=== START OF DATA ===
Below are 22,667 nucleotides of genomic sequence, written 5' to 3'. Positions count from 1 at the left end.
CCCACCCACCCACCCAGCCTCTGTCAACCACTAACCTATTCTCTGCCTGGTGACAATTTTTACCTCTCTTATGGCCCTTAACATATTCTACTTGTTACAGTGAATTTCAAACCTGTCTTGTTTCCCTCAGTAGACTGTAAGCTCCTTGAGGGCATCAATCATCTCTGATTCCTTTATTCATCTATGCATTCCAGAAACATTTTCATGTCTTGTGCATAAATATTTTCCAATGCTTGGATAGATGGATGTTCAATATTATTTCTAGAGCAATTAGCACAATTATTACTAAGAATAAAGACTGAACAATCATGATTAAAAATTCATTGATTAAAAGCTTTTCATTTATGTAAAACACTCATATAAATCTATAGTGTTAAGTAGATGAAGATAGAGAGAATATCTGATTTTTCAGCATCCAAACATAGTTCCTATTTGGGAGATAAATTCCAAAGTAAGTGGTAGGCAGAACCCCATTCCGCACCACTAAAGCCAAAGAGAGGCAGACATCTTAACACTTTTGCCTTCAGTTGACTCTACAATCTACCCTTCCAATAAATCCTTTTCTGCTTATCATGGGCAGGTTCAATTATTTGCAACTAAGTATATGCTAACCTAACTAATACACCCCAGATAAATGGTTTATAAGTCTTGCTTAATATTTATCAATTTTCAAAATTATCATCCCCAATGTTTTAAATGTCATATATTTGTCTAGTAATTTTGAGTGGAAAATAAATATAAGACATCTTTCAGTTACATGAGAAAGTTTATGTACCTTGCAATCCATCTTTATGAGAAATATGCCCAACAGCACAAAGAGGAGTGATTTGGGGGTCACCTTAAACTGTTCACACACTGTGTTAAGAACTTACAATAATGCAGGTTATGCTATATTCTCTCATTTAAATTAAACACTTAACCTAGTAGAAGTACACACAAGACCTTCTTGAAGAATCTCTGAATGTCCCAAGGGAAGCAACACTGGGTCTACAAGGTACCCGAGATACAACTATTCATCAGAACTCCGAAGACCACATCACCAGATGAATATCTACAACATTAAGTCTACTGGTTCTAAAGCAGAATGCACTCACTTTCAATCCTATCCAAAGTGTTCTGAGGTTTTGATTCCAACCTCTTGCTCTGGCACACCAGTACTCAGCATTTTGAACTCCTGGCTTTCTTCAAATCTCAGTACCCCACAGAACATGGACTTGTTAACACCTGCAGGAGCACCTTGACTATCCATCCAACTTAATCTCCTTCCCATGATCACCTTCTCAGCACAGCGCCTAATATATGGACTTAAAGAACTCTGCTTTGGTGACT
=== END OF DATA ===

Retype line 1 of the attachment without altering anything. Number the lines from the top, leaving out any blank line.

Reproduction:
Below are 22,667 nucleotides of genomic sequence, written 5' to 3'. Positions count from 1 at the left end.